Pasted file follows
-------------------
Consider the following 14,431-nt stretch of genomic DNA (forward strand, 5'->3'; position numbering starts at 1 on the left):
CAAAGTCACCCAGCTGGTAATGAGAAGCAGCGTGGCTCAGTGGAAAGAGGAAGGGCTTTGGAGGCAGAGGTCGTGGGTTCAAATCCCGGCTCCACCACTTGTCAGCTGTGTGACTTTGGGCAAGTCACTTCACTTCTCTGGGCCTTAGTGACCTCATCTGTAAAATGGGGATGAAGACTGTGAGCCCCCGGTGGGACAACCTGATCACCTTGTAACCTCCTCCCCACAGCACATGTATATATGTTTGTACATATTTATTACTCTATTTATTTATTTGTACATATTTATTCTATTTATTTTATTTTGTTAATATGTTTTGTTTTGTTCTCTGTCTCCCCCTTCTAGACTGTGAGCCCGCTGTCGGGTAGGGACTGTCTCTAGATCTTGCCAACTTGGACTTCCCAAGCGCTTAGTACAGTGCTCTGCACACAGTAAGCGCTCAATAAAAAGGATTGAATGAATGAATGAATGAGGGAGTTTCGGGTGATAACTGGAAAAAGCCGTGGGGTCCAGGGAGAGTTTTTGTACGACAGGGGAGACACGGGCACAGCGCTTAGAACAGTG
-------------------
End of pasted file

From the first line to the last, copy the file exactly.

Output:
Consider the following 14,431-nt stretch of genomic DNA (forward strand, 5'->3'; position numbering starts at 1 on the left):
CAAAGTCACCCAGCTGGTAATGAGAAGCAGCGTGGCTCAGTGGAAAGAGGAAGGGCTTTGGAGGCAGAGGTCGTGGGTTCAAATCCCGGCTCCACCACTTGTCAGCTGTGTGACTTTGGGCAAGTCACTTCACTTCTCTGGGCCTTAGTGACCTCATCTGTAAAATGGGGATGAAGACTGTGAGCCCCCGGTGGGACAACCTGATCACCTTGTAACCTCCTCCCCACAGCACATGTATATATGTTTGTACATATTTATTACTCTATTTATTTATTTGTACATATTTATTCTATTTATTTTATTTTGTTAATATGTTTTGTTTTGTTCTCTGTCTCCCCCTTCTAGACTGTGAGCCCGCTGTCGGGTAGGGACTGTCTCTAGATCTTGCCAACTTGGACTTCCCAAGCGCTTAGTACAGTGCTCTGCACACAGTAAGCGCTCAATAAAAAGGATTGAATGAATGAATGAATGAGGGAGTTTCGGGTGATAACTGGAAAAAGCCGTGGGGTCCAGGGAGAGTTTTTGTACGACAGGGGAGACACGGGCACAGCGCTTAGAACAGTG